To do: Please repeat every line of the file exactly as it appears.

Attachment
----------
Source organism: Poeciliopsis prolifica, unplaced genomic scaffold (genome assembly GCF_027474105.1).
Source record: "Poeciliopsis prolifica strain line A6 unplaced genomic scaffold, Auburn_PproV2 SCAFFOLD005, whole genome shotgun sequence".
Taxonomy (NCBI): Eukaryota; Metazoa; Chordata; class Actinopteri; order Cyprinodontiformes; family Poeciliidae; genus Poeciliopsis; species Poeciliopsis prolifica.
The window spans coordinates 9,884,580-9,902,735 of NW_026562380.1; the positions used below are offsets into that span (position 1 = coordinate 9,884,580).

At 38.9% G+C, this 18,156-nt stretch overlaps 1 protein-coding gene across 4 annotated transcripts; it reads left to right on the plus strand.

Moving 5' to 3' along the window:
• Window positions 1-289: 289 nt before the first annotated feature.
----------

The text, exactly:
Source organism: Poeciliopsis prolifica, unplaced genomic scaffold (genome assembly GCF_027474105.1).
Source record: "Poeciliopsis prolifica strain line A6 unplaced genomic scaffold, Auburn_PproV2 SCAFFOLD005, whole genome shotgun sequence".
Taxonomy (NCBI): Eukaryota; Metazoa; Chordata; class Actinopteri; order Cyprinodontiformes; family Poeciliidae; genus Poeciliopsis; species Poeciliopsis prolifica.
The window spans coordinates 9,884,580-9,902,735 of NW_026562380.1; the positions used below are offsets into that span (position 1 = coordinate 9,884,580).

At 38.9% G+C, this 18,156-nt stretch overlaps 1 protein-coding gene across 4 annotated transcripts; it reads left to right on the plus strand.

Moving 5' to 3' along the window:
• Window positions 1-289: 289 nt before the first annotated feature.